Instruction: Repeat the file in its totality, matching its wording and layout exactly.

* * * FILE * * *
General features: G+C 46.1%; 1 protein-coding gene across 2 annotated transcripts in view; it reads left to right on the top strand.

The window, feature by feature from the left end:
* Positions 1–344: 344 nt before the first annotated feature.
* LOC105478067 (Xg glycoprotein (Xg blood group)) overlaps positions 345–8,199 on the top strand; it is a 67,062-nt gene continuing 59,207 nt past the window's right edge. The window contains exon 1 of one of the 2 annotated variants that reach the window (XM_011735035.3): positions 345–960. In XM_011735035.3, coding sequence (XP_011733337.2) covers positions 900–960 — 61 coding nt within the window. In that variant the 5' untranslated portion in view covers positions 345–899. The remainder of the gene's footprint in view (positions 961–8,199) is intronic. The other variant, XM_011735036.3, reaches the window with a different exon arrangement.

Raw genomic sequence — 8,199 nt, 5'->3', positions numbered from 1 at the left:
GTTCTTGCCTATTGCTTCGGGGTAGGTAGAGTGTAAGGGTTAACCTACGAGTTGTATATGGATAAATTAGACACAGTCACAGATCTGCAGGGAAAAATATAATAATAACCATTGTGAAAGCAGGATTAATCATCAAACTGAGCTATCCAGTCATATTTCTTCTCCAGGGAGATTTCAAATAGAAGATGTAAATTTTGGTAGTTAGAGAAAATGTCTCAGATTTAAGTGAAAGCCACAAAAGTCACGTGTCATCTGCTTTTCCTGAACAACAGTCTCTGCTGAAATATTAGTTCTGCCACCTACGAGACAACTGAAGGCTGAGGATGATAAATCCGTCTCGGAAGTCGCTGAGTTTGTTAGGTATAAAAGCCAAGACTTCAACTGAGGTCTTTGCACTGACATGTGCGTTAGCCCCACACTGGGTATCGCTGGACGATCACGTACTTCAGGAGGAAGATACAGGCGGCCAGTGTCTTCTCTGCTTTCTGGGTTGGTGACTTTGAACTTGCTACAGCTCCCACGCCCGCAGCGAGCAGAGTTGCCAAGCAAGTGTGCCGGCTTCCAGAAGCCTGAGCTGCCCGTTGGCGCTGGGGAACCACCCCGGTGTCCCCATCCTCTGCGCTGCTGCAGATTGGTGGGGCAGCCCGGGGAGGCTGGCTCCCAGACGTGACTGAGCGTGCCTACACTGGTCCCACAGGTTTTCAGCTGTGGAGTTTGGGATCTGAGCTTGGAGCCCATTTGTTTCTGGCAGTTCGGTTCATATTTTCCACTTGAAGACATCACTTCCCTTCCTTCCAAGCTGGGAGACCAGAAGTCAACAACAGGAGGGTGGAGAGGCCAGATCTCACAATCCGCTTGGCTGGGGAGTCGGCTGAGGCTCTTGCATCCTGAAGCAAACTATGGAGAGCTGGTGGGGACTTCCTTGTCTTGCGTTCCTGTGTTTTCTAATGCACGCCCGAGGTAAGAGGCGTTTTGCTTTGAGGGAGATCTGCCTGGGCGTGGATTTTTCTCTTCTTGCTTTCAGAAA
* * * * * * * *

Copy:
General features: G+C 46.1%; 1 protein-coding gene across 2 annotated transcripts in view; it reads left to right on the top strand.

The window, feature by feature from the left end:
* Positions 1–344: 344 nt before the first annotated feature.
* LOC105478067 (Xg glycoprotein (Xg blood group)) overlaps positions 345–8,199 on the top strand; it is a 67,062-nt gene continuing 59,207 nt past the window's right edge. The window contains exon 1 of one of the 2 annotated variants that reach the window (XM_011735035.3): positions 345–960. In XM_011735035.3, coding sequence (XP_011733337.2) covers positions 900–960 — 61 coding nt within the window. In that variant the 5' untranslated portion in view covers positions 345–899. The remainder of the gene's footprint in view (positions 961–8,199) is intronic. The other variant, XM_011735036.3, reaches the window with a different exon arrangement.

Raw genomic sequence — 8,199 nt, 5'->3', positions numbered from 1 at the left:
GTTCTTGCCTATTGCTTCGGGGTAGGTAGAGTGTAAGGGTTAACCTACGAGTTGTATATGGATAAATTAGACACAGTCACAGATCTGCAGGGAAAAATATAATAATAACCATTGTGAAAGCAGGATTAATCATCAAACTGAGCTATCCAGTCATATTTCTTCTCCAGGGAGATTTCAAATAGAAGATGTAAATTTTGGTAGTTAGAGAAAATGTCTCAGATTTAAGTGAAAGCCACAAAAGTCACGTGTCATCTGCTTTTCCTGAACAACAGTCTCTGCTGAAATATTAGTTCTGCCACCTACGAGACAACTGAAGGCTGAGGATGATAAATCCGTCTCGGAAGTCGCTGAGTTTGTTAGGTATAAAAGCCAAGACTTCAACTGAGGTCTTTGCACTGACATGTGCGTTAGCCCCACACTGGGTATCGCTGGACGATCACGTACTTCAGGAGGAAGATACAGGCGGCCAGTGTCTTCTCTGCTTTCTGGGTTGGTGACTTTGAACTTGCTACAGCTCCCACGCCCGCAGCGAGCAGAGTTGCCAAGCAAGTGTGCCGGCTTCCAGAAGCCTGAGCTGCCCGTTGGCGCTGGGGAACCACCCCGGTGTCCCCATCCTCTGCGCTGCTGCAGATTGGTGGGGCAGCCCGGGGAGGCTGGCTCCCAGACGTGACTGAGCGTGCCTACACTGGTCCCACAGGTTTTCAGCTGTGGAGTTTGGGATCTGAGCTTGGAGCCCATTTGTTTCTGGCAGTTCGGTTCATATTTTCCACTTGAAGACATCACTTCCCTTCCTTCCAAGCTGGGAGACCAGAAGTCAACAACAGGAGGGTGGAGAGGCCAGATCTCACAATCCGCTTGGCTGGGGAGTCGGCTGAGGCTCTTGCATCCTGAAGCAAACTATGGAGAGCTGGTGGGGACTTCCTTGTCTTGCGTTCCTGTGTTTTCTAATGCACGCCCGAGGTAAGAGGCGTTTTGCTTTGAGGGAGATCTGCCTGGGCGTGGATTTTTCTCTTCTTGCTTTCAGAAA